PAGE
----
For the second year in a row, La Paz, Bolivia won the City Nature Challenge, a global event where people photograph biodiversity in and around cities across the globe.
The Wildlife Conservation Society (WCS) released incredible video footage showing hundreds of thousands of baby giant South American river turtles (Podocnemis expansa) recently emerging from nesting beaches along the Guaporé/Inténez River along the border of Brazil and Bolivia.
The number of fish species recorded in Madidi National Park and Natural Integrated Management Area (PNANMI), Bolivia has doubled to a staggering 333 species – with as many as 35 species new to science – according of a study conducted as part of the Identidad Madidi expedition led by the Wildlife Conservation Society.
A CITES CoP19 committee has agreed by consensus to provide international commercial trade protections for all glass frogs, the family Centrolenidae, by listing them in in Appendix II. Final adoption in CITES Plenary is expected by end of week.
CITES CoP19 Parties agreed by consensus to a proposal to protect both matamata turtle species, Chelus fimbriata and Chelus orinocensis, whose populations are threatened as the turtles are prized by the pet trade. Final adoption in Plenary is expected by end of week.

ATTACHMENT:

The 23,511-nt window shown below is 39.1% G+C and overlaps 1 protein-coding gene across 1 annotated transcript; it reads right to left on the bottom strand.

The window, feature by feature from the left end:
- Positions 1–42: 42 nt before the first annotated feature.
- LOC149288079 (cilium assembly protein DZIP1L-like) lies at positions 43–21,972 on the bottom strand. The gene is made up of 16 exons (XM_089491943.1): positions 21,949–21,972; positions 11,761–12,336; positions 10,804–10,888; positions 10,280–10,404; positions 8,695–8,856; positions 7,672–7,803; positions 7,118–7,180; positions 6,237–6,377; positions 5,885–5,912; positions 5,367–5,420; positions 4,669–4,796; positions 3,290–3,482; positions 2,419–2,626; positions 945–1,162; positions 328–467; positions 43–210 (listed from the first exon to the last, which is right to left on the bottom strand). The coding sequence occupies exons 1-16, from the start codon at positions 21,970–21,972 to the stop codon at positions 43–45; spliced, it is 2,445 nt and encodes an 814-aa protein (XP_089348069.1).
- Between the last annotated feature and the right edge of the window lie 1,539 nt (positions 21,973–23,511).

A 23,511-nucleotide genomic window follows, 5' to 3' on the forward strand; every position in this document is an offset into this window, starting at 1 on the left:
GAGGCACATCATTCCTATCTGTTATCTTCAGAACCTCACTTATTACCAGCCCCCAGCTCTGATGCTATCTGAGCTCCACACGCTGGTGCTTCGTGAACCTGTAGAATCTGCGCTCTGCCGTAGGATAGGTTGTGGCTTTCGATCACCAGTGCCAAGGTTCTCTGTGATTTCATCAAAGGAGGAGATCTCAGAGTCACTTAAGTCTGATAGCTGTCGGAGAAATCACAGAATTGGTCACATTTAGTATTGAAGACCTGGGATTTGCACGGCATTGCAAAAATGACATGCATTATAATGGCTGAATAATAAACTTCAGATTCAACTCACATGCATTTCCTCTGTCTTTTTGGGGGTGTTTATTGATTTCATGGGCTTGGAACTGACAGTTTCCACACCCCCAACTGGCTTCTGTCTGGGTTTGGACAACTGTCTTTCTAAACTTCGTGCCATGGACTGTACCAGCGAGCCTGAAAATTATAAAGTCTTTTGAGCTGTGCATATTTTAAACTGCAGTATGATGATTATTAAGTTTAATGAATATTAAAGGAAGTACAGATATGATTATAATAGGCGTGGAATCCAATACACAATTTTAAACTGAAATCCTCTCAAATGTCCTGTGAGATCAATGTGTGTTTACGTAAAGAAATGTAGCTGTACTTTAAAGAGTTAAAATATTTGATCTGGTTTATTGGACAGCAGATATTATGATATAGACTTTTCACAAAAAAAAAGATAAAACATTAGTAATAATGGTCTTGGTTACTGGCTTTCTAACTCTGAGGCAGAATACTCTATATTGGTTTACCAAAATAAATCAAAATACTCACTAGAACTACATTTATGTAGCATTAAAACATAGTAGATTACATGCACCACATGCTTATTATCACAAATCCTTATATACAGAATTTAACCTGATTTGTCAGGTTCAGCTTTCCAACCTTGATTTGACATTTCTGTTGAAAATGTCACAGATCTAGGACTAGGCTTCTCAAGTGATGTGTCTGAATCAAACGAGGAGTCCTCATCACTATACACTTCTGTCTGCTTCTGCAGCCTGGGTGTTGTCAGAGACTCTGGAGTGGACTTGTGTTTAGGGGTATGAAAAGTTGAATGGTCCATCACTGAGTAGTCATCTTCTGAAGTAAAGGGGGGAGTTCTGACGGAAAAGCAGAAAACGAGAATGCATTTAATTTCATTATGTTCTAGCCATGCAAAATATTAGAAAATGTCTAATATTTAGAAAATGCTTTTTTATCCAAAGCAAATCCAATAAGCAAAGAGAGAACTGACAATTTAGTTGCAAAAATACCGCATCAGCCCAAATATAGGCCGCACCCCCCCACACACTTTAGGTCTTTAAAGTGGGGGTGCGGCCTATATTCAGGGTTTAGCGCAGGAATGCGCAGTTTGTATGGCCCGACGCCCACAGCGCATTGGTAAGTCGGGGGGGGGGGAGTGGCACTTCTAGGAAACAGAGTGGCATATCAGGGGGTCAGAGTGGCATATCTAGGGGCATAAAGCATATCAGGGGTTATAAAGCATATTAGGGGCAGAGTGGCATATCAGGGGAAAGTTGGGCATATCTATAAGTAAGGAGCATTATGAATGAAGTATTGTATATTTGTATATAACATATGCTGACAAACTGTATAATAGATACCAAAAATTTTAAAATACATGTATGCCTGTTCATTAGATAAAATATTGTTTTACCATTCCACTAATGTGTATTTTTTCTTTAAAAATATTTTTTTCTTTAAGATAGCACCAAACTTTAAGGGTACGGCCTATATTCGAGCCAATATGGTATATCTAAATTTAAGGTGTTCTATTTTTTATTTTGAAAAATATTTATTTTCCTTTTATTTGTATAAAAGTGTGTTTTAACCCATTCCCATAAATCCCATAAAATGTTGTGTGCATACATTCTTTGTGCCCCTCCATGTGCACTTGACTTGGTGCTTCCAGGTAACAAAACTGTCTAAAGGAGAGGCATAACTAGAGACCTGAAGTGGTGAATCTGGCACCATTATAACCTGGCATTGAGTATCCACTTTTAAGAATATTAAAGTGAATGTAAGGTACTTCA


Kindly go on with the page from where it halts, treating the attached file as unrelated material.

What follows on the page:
Researchers with the Wildlife Conservation Society (WCS) announced the results of an international investigation finding that online trade of jaguar parts are openly detectable on multiple online platforms, representing an emerging and serious threat to jaguar populations across the range of this Latin American wildlife icon.
The Wildlife Conservation Society (WCS) will livestream on Sept. 27, 28, and 29th (Tuesday, Wednesday and Thursday) a great wonder of nature, from a river along the border between Brazil and Bolivia as thousands of giant South American river turtles (Podocnemis expansa) gather on sandbanks to lay hundreds of thousands of eggs.
A new study by the Wildlife Conservation Society (WCS) reports that a notoriously unsafe road in Bolivia nicknamed “Camino de la Muerte” or “Death Road” has become a surprising haven for wildlife since traffic has decreased by 90 percent due to construction of a nearby, safer roadway.
The Wildlife Conservation Society will execute a $12.84 million USD grant from the Global Environment Facility (GEF) to maintain the high conservation status of the Putumayo-Içá river basin in the Amazon, home to some of the richest ecosystems in the world.
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